4. Thank you for sharing your insight, John. I believe this article to be very relieving and it should be a staple read for law students, law professors, and lawyers around the world.

    In my view, it is abundantly important for law students to feel support as they journey through law school, especially from their peers but even more importantly from their professors. Semester after semester, I often find that the best professors are the ones that enable the students to work together and collaborate with each other, rather than constantly promoting competition and creating an adverse environment.

    Further, in my view, teaching students to cooperate creates a strong life lesson and positively affects the students capacity to practice law. This article demonstrates that grades, income, jobs, etc. do not always correlate to happiness, which is significantly important to remember. Often times students develop tunnel vision and do not participate in any type of social interaction with others because they are too caught up on what they think will matter in the end. This article proves that there are more important things in life and one should work harder to aspire to be collaborative with others rather than constantly striving to win and defeat others.

  5. I agree and disagree with this article. First and foremost, I agree with this article because our world, including our legal community, is almost completely digitalized. Face-to-face conversations have gone to the wayside, likewise for even talking to one another over the phone. We constantly communicate through text messages and email. Heck, even if we have a question for a professor about a certain class, we seek out an answer via email, instead of simply walking into their office and having a conversation with them. Moreover, a natural result of this constant digital communication is the possibility of the content losing its message or being misconstrued. This directly relates to expressing empathy toward other individuals in the digital world, especially our future clients, because we cannot see their expressions or hear their general, good or bad, voice inflections.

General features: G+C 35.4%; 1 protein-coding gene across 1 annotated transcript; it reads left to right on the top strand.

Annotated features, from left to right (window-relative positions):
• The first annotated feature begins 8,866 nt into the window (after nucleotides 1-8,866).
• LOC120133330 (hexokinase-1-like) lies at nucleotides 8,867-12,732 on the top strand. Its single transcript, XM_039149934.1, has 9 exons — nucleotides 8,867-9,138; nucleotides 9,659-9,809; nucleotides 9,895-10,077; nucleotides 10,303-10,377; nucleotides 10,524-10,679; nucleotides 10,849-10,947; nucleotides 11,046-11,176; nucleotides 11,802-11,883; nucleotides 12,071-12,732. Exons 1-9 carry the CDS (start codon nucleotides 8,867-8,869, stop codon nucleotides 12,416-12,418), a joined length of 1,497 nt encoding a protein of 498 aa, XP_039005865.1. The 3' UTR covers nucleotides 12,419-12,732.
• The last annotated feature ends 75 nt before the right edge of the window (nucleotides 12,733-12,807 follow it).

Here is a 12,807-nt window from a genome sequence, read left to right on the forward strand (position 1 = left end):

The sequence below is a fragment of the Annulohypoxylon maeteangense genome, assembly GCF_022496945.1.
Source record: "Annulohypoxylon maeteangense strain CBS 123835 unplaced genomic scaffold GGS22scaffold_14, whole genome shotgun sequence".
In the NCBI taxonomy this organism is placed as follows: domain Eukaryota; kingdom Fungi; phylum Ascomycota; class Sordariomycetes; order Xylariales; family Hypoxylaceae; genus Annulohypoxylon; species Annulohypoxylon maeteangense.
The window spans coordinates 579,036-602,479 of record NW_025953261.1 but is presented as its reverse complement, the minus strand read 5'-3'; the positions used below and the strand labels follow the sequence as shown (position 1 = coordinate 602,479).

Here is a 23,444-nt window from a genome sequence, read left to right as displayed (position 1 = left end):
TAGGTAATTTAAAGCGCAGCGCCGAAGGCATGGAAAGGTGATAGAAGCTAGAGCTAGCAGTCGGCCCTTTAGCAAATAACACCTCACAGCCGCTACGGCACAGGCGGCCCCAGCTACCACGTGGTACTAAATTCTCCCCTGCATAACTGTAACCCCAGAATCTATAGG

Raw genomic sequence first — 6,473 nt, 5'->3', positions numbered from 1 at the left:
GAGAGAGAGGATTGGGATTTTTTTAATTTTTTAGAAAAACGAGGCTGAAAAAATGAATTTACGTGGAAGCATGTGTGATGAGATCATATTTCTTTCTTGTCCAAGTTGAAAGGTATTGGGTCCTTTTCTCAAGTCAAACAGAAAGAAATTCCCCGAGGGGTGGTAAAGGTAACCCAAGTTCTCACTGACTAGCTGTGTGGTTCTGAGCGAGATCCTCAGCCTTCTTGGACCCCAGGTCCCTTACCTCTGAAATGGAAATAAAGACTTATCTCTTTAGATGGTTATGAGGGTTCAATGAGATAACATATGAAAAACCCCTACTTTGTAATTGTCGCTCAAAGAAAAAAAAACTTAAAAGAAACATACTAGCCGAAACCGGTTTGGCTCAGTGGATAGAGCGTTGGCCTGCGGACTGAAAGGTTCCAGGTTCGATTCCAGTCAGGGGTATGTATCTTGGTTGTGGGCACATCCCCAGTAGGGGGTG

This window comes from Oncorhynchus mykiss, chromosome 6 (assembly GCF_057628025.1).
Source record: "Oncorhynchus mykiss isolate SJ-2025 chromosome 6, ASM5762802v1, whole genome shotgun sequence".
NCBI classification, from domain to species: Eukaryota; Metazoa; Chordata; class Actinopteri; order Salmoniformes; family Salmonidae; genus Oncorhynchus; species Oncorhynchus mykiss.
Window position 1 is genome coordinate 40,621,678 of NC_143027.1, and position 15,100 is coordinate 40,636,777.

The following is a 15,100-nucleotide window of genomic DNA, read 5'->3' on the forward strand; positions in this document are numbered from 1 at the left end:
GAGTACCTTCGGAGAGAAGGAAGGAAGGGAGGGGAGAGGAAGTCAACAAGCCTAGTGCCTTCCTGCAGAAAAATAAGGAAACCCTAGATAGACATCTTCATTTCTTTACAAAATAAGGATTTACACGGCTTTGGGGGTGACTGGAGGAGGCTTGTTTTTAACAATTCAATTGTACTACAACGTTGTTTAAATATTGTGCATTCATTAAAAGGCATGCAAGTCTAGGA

However, while I acknowledge that a negative correlation exists between expressing empathy and communicating via the digital world, I do not believe that our ability to express empathy is entirely impeded by our presence in the digital space. It is quite possible to dictate our language so as to duplicate and elicit empathy to the best of our ability. Yes, the digital divide will hamper expressing empathy toward clients. Still, we have to adapt to where the market is headed, and that is toward one that will be almost wholly consumed digitally.

    At any rate, it will be interesting to read the rest of the article and analyze the proposed strategies to “increase empathy among the Digital Generation so that members of this generation may become successful legal practitioners.” As a student who extensively studied and work in new media during my undergraduate years, I am eager to see what is next.

  6. This post brings up some points that I believe are more important than they are given credit for. Being a law student, it can be very difficult to keep things in perspective and remember that there are things important outside of law school. Without remembering this, law school can be overwhelming and too much for some to handle.

    I have personally tried to focus on my intrinsic goals and bettering my skills based on my own standards, rather than comparing myself to others. I have found this to be very helpful and more beneficial than focusing on extrinsic goals. However, during my first year of law school that is exactly what I did, focus on extrinsic goals. This added unnecessary stress and I found myself focusing on all of the wrong things. Since I have started focusing more on my own intrinsic goals I have seen not only my skills improve, but I have also seen the quality of my work improve. This in turn has helped me to build the confidence and “well-being” necessary to conquer law school.

    I agree with the overall message from this post and I think that many law students around the country would benefit from a change of focus from tangible, extrinsic things to more intrinsic and personal goals. I think it is also important to keep your goals realistic and attainable. Without this a student could do more harm than good if they are consistently failing to meet their goals because they are unrealistic. This could lower a student’s confidence in themselves and hurt their overall performance.

  7. I wish I would have been able to read this article before my 1L year. I think the author nails the current law school culture to a T and in my experience this culture was especially perpetuated by older professors. During my 1L year I constantly wasted time worry about how well I was doing in my class compared to other students in my case which was especially compounded by the fact that, prior to the final exam, there was no way to objectively evaluate how well you are doing in a class. Although there were times I felt like I was ahead, my confidence was slowly eroded of the process of the semester and I was consumed with stress and anxiety. I do think that some professors and law schools do acknowledge the amount of stress and pressure students are under I think more should be ton to help students.